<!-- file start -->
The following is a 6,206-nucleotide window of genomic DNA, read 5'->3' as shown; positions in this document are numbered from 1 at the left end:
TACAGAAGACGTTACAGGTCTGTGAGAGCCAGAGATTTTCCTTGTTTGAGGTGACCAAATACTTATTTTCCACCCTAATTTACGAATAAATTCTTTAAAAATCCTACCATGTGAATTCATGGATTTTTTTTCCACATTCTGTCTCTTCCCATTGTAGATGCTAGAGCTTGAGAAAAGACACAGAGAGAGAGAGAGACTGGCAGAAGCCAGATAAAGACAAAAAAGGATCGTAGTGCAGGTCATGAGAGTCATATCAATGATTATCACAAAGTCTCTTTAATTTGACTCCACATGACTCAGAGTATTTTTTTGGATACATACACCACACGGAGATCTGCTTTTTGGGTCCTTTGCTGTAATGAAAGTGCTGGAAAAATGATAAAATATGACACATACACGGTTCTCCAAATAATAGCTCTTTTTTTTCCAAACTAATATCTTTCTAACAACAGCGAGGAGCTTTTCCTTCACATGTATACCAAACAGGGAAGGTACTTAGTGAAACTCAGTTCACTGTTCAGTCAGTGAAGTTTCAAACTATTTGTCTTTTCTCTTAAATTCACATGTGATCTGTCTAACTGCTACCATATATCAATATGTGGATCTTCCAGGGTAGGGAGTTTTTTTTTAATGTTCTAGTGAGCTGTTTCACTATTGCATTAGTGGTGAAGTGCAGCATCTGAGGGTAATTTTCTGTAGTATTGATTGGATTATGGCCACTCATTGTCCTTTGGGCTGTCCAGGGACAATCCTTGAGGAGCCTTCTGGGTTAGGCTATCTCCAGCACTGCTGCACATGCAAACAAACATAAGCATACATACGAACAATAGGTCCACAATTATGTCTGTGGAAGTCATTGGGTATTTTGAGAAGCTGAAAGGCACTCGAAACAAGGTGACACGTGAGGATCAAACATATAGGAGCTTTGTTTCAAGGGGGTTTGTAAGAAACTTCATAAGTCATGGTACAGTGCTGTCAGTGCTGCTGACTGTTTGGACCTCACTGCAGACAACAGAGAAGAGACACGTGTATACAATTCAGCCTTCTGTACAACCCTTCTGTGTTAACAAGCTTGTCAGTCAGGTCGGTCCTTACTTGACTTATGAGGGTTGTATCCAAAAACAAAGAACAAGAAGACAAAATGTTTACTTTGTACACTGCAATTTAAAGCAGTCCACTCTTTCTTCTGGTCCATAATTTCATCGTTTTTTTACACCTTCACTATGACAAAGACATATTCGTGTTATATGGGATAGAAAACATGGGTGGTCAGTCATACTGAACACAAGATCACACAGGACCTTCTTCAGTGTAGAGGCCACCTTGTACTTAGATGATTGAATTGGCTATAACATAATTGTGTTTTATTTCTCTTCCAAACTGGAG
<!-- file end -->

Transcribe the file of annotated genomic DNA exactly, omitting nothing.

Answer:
The following is a 6,206-nucleotide window of genomic DNA, read 5'->3' as shown; positions in this document are numbered from 1 at the left end:
TACAGAAGACGTTACAGGTCTGTGAGAGCCAGAGATTTTCCTTGTTTGAGGTGACCAAATACTTATTTTCCACCCTAATTTACGAATAAATTCTTTAAAAATCCTACCATGTGAATTCATGGATTTTTTTTCCACATTCTGTCTCTTCCCATTGTAGATGCTAGAGCTTGAGAAAAGACACAGAGAGAGAGAGAGACTGGCAGAAGCCAGATAAAGACAAAAAAGGATCGTAGTGCAGGTCATGAGAGTCATATCAATGATTATCACAAAGTCTCTTTAATTTGACTCCACATGACTCAGAGTATTTTTTTGGATACATACACCACACGGAGATCTGCTTTTTGGGTCCTTTGCTGTAATGAAAGTGCTGGAAAAATGATAAAATATGACACATACACGGTTCTCCAAATAATAGCTCTTTTTTTTCCAAACTAATATCTTTCTAACAACAGCGAGGAGCTTTTCCTTCACATGTATACCAAACAGGGAAGGTACTTAGTGAAACTCAGTTCACTGTTCAGTCAGTGAAGTTTCAAACTATTTGTCTTTTCTCTTAAATTCACATGTGATCTGTCTAACTGCTACCATATATCAATATGTGGATCTTCCAGGGTAGGGAGTTTTTTTTTAATGTTCTAGTGAGCTGTTTCACTATTGCATTAGTGGTGAAGTGCAGCATCTGAGGGTAATTTTCTGTAGTATTGATTGGATTATGGCCACTCATTGTCCTTTGGGCTGTCCAGGGACAATCCTTGAGGAGCCTTCTGGGTTAGGCTATCTCCAGCACTGCTGCACATGCAAACAAACATAAGCATACATACGAACAATAGGTCCACAATTATGTCTGTGGAAGTCATTGGGTATTTTGAGAAGCTGAAAGGCACTCGAAACAAGGTGACACGTGAGGATCAAACATATAGGAGCTTTGTTTCAAGGGGGTTTGTAAGAAACTTCATAAGTCATGGTACAGTGCTGTCAGTGCTGCTGACTGTTTGGACCTCACTGCAGACAACAGAGAAGAGACACGTGTATACAATTCAGCCTTCTGTACAACCCTTCTGTGTTAACAAGCTTGTCAGTCAGGTCGGTCCTTACTTGACTTATGAGGGTTGTATCCAAAAACAAAGAACAAGAAGACAAAATGTTTACTTTGTACACTGCAATTTAAAGCAGTCCACTCTTTCTTCTGGTCCATAATTTCATCGTTTTTTTACACCTTCACTATGACAAAGACATATTCGTGTTATATGGGATAGAAAACATGGGTGGTCAGTCATACTGAACACAAGATCACACAGGACCTTCTTCAGTGTAGAGGCCACCTTGTACTTAGATGATTGAATTGGCTATAACATAATTGTGTTTTATTTCTCTTCCAAACTGGAG